Dr Liam Fox MP - Sunday Telegraph - "The WTO needs a shake up before it’s too late"

Dr Liam Fox MP - Sunday Telegraph - "The WTO needs a shake up before it’s too late"

Writing in today's Sunday Telegraph https://www.telegraph.co.uk/news/2020/07/04/wto-needs-shake-late/) on 5th July 2020, Dr Fox wrote:

On the other side of the coronavirus crisis there is another huge global issue to be faced. Even before the pandemic, the world’s trading system was in trouble.

Global trade actually slowed in the last quarter of 2019, before Covid hit, and foreign direct investment flows were the lowest for a decade.

On top of that, Roberto Azevedo, the head of the World Trade Organisation, has decided to step down early. Some see his successor as being handed a poisoned chalice; some a golden opportunity. What can be done to rescue the situation? First, we need to be able to answer some key questions.

The most important is “what is trade actually for?” For me, trade has never been an end in itself. It is how we help spread prosperity, enabling all parts of the globe to benefit from their own unique natural advantages, human talents and innovation.

It is part of an even more important continuum that we interrupt at our peril. Prosperity underpins social cohesion and that, in turn supports political stability – the building block of our collective security. Those who believe that economic nationalism and protectionism is a cost-free option do not understand the interdependence of the world in which we now live.

I believe in free, fair and open trade, not least because we have seen in the past how it can be used to raise living standards, creating one of the greatest liberations from abject poverty in human history.

But free trade cannot be a free for all. The alternative to the rules-based system I support is a return to the deals-based system where the strongest called the shots and the others scrambled for what they could get. That is why we created the WTO

As Ronald Reagan, whose administration launched the Uruguay Round that led to the creation of the WTO, put it: “The freer the flow of world trade, the stronger the tides of human progress and peace among nations.” We need to recapture that spirit to deal with the current problems of the organisation, which is potentially in danger of collapse.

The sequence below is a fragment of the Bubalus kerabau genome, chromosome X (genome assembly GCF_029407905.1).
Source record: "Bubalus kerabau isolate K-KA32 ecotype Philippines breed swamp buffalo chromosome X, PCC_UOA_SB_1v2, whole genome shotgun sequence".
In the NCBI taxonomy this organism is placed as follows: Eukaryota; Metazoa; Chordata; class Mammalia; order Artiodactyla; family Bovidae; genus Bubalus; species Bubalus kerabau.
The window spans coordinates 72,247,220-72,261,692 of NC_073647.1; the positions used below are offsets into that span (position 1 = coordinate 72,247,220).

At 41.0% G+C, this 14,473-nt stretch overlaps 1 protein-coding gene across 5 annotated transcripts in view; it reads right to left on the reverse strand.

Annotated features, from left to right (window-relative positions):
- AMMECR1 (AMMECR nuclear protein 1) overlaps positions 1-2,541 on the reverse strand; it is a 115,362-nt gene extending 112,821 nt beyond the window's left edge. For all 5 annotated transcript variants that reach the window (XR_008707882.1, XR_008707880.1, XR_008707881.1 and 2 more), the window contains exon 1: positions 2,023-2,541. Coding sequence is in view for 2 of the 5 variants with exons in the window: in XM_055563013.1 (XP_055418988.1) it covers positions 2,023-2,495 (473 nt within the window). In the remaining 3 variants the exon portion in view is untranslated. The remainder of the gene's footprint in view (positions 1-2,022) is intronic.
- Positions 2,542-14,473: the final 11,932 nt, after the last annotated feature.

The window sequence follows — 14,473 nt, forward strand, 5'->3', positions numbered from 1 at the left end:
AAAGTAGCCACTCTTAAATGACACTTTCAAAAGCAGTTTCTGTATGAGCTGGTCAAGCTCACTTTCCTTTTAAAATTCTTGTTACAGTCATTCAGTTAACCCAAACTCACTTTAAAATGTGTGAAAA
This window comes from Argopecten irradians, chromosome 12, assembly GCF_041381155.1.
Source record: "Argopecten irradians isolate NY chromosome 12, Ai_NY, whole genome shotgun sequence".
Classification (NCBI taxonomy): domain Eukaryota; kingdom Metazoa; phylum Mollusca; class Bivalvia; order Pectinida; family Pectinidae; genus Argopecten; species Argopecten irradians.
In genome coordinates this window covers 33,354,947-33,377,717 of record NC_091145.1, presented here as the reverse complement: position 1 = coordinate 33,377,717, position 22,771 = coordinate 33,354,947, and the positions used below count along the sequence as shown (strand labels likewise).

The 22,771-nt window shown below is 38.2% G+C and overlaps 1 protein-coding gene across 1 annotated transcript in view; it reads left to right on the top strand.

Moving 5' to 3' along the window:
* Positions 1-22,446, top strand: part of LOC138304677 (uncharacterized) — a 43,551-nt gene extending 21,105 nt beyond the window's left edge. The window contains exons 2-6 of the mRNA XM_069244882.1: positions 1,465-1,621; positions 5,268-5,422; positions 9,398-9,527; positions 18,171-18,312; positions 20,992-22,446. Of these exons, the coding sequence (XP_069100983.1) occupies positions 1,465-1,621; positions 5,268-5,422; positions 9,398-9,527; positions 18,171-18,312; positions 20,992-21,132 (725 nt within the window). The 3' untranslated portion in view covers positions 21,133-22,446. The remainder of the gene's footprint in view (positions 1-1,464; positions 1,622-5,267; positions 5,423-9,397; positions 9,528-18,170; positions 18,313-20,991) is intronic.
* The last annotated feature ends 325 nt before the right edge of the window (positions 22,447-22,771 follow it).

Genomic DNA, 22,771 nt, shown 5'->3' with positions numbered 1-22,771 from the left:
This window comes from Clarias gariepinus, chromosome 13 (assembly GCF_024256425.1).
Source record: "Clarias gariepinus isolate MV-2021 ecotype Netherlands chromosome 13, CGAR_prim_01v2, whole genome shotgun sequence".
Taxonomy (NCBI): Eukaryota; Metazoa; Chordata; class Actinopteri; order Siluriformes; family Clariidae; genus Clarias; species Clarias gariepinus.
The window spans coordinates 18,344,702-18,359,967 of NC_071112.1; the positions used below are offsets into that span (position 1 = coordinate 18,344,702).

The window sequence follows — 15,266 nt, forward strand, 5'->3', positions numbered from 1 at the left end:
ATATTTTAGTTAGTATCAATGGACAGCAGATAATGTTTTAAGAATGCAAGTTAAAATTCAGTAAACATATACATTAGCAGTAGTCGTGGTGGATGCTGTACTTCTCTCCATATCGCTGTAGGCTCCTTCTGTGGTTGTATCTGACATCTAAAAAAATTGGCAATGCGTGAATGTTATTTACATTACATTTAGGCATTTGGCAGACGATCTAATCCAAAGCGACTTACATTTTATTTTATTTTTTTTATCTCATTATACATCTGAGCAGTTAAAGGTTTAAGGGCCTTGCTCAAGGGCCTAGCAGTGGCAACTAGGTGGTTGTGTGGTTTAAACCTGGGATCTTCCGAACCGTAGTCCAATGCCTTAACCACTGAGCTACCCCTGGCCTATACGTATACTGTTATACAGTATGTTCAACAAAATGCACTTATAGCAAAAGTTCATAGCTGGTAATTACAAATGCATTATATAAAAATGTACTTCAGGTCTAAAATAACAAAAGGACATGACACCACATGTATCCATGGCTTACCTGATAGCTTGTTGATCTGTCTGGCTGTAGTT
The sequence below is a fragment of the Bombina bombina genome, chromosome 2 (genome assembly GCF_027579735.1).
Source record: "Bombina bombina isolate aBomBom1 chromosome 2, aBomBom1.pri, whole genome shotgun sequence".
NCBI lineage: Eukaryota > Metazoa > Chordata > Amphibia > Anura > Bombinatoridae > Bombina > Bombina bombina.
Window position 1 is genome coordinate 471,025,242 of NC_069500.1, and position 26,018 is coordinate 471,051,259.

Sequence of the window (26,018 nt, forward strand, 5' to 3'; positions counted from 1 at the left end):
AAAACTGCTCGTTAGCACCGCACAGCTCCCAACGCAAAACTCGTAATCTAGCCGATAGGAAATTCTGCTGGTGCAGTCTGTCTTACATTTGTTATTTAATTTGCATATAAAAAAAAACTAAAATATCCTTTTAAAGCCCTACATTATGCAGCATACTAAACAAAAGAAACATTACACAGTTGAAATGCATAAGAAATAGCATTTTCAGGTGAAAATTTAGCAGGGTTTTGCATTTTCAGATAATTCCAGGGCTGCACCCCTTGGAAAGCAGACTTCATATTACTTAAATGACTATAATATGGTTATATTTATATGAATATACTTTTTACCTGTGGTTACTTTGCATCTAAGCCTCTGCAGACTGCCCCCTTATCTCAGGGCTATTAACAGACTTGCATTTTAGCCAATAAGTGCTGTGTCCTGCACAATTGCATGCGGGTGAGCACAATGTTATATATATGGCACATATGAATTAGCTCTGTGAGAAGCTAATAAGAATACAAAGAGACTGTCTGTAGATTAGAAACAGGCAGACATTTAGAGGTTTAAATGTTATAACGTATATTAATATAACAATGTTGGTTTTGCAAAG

There is a difficult and complex challenge awaiting the new director general relating to the functioning of the WTO itself which needs to be urgently addressed.

Trade disputes take too long to settle. There is too little transparency and oversight, so it is difficult to know who is following the rules. The richest countries have applied too many barriers – both tariff and non-tariff – so that it has become harder and harder for poorer countries to satisfy technical and quality standards, as well as to comply with administrative procedures. The Appellate Body in charge of dispute settlement has moved from arbiter to a quasi-judicial role, setting precedents in a way that many find an unacceptable extension of its role.

Yet it has done so because of the inability of the WTO to make decisions. That needs to change.

I believe it is morally unacceptable, as well as economically foolish, for those who have gained most from free trade to deny the benefits to others through the application of protectionist practices. Equally, it makes no sense for developing nations to characterise the WTO as a rich man’s club when so much can be done to open markets and help people trade their way out of poverty.

A good example is the issue of e-commerce, where access to internet-based trade can be a great leveller, as well as providing one of the greatest tools to help women, especially in developing countries, get access to trade. Making much more rapid progress on this front is one of the key tasks facing us.

Britain has a proud history in championing the cause of free trade, and we supplement this philosophical commitment with one of the world’s most generous and respected development programmes. Not only are we in the G7 and G20, but we are at the heart of the Commonwealth and support some of the smallest nations financially so that they can be represented in the WTO in Geneva.

We need to bring new energy to the global trade debate before it is too late. The challenges we were already facing will only be made more difficult by the Covid-19 crisis. We cannot simply close our eyes and hope the problems will go away. Only by innovative thinking, a willingness to reform and a genuine desire to make the benefits of free trade work for everyone will we achieve that vision of human progress and peace. Britain should relish the challenge to lead.